Fog Creek Software
Discussion Board

Using GoogleAdwords for market research?


Has anyone tried using Google Adwords scientifically, to do market research?

E.g., you can use Google Adwords to compare add effectiveness. You could create 2 ads with only one difference (say, the title) and then compare the results.

My click thru ratios vary from .7% to 13.7% for different keywords and betwen about 1.8% to 2.4% for different ads, after elminating poor performing ads.

This info can help you with both Google Adwords and other advertising.

Any thoughts?

Mr. Analogy  (formerly The real Entrepreneur)
Wednesday, March 17, 2004

Yes, actually I've written software to do a number of different types of analysis of these kinds of advertising campaigns and automatically adjust bids accordingly.

Wednesday, March 17, 2004

Hook a brotha up on said software.

Wednesday, March 17, 2004

I've been thinking about selling it.  It works with Overture ad campaigns too, but Google won't formally allow me to automate the use of their service, and Overture wants $2000/month for the 'honor'.

Wednesday, March 17, 2004

Here's an existing product that does something very similar.

Analyzes the costs and clickthru ratios and a hypothetical income/sale to tell you what might be a "good market" for a new product.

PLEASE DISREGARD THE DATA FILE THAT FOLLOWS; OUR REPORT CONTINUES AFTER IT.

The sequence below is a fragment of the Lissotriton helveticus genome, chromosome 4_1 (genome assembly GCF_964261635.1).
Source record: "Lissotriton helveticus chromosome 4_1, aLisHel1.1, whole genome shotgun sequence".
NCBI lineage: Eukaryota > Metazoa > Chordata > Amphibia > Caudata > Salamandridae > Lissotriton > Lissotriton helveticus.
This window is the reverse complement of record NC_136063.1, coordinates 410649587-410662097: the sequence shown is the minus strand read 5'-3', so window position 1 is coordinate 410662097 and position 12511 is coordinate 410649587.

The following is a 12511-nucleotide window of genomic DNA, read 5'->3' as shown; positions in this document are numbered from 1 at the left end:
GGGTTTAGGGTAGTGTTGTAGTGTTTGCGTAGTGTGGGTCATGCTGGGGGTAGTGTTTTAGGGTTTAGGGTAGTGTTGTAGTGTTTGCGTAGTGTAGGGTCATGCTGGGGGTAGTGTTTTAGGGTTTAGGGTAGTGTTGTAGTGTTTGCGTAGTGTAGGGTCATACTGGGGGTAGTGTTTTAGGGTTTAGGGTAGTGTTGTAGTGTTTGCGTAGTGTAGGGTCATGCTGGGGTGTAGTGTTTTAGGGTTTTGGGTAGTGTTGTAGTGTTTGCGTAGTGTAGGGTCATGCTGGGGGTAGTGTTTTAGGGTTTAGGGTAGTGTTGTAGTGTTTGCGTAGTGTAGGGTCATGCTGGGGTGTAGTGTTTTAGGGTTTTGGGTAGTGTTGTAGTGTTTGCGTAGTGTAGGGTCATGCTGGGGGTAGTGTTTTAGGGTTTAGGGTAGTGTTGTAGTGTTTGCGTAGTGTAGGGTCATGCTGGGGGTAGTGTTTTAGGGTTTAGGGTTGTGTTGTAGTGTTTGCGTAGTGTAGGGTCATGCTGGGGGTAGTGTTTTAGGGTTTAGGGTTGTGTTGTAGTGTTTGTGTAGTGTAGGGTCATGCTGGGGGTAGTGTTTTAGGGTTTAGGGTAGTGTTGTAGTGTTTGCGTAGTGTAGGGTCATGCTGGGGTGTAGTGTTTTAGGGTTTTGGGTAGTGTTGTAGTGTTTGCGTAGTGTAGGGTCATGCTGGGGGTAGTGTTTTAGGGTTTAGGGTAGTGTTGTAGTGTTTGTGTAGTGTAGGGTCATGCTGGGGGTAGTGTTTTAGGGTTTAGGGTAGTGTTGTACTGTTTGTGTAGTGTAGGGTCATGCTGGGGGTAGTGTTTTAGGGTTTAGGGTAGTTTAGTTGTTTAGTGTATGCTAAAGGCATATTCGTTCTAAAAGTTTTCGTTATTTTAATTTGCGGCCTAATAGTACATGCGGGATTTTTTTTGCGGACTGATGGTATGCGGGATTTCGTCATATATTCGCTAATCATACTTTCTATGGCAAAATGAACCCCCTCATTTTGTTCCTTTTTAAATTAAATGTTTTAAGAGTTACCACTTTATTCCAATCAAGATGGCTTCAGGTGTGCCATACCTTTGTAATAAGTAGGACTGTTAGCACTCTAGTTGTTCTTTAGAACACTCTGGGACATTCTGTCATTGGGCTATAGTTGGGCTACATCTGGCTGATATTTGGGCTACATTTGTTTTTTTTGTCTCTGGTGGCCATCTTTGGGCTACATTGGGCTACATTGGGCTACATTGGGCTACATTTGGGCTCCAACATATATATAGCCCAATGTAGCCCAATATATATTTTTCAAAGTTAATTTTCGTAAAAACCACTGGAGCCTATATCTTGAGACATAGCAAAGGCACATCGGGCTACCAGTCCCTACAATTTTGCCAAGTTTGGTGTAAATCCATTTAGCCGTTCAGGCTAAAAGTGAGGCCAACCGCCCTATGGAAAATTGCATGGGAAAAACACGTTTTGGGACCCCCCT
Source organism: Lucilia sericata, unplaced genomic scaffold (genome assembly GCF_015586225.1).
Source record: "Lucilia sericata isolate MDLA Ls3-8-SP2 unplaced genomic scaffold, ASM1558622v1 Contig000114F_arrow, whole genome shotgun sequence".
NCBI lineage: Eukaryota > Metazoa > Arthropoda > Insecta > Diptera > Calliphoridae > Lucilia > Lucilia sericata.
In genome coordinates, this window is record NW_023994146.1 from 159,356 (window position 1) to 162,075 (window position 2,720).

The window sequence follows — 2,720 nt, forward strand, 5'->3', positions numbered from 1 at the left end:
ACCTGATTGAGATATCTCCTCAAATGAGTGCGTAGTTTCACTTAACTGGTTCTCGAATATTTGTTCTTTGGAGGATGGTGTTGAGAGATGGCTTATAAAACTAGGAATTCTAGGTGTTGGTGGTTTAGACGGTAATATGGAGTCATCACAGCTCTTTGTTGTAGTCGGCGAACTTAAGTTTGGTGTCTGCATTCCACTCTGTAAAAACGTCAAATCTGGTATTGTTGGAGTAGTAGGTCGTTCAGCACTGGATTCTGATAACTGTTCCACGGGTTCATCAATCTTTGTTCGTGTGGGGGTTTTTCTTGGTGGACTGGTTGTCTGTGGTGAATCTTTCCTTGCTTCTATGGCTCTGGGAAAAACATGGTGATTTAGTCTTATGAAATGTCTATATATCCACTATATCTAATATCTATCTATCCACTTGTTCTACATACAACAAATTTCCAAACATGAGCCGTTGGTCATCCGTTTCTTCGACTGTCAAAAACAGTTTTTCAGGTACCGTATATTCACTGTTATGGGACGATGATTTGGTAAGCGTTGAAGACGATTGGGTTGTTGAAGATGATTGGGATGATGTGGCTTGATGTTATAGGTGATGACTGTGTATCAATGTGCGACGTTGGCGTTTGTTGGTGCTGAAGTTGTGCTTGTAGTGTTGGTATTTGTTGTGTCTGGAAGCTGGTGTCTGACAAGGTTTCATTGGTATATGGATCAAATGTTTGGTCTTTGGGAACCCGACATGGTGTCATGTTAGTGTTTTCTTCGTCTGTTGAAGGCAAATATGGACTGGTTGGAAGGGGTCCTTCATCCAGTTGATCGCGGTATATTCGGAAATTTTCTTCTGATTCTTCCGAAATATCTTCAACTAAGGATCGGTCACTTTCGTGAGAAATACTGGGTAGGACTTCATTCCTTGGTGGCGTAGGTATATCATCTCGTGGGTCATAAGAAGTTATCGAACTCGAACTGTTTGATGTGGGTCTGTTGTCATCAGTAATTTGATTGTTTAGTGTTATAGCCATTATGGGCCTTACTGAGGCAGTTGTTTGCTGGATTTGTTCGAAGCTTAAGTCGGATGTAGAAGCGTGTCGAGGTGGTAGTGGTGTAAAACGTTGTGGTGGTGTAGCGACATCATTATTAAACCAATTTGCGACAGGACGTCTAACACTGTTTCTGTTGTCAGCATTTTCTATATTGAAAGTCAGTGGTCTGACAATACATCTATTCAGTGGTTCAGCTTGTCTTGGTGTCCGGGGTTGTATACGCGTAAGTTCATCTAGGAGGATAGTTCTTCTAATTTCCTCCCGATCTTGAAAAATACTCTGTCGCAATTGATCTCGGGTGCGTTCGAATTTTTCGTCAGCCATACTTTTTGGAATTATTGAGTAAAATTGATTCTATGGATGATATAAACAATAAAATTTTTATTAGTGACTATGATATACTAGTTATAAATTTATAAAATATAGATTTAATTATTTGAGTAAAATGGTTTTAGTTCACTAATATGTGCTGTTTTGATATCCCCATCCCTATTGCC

(Note: the preexistence of a competing product is not necessarily a reason not to release your product)

Perhaps you can access the google/overture data an a manner similar to these folks.

(Disclaimer: I'm not affiliated with above nor do I have any financial interest in your use of it. Just thought it looked like a neat ida)

Mr. Analogy  (formerly The real Entrepreneur)
Wednesday, March 17, 2004

Mr. Analogy, thanks for the link, that looks like a nice little tool.  Actually my program targets a different need, and it's a rather larger program than that one.  My program assumes that you've already found all of the search phrases that you want to bid on.  It analyzes past performance to deduce (essentially) a few numbers similar to those measures referenced in that web page on a day-to-day basis.  From projections of this data, it generates priorities for search phrases (these can be set manually also).  The phrase budgets are derived from these priorities and the daily budget allocated for the whole campaign.  Then it sorts the phrases in ascending order of priority and carries out the following process for each search phrase P:

- Get the list of competing bids on P
- Bid as high as necessary on P to achieve the position closest to a preconfigured ideal for P, unless a bid price difference satisfies some threshold value (in which case, you take the better deal).  If the business overtaken by the bid on P is in the user's configured cooperative bidding ring, overtake said business only if the user currently has higher priority in the ring.
- Take the difference between the actual bid placed on P and the amount that the user was willing to spend, and distribute it through the remaining search phrases in a way proportional to their computed priorities.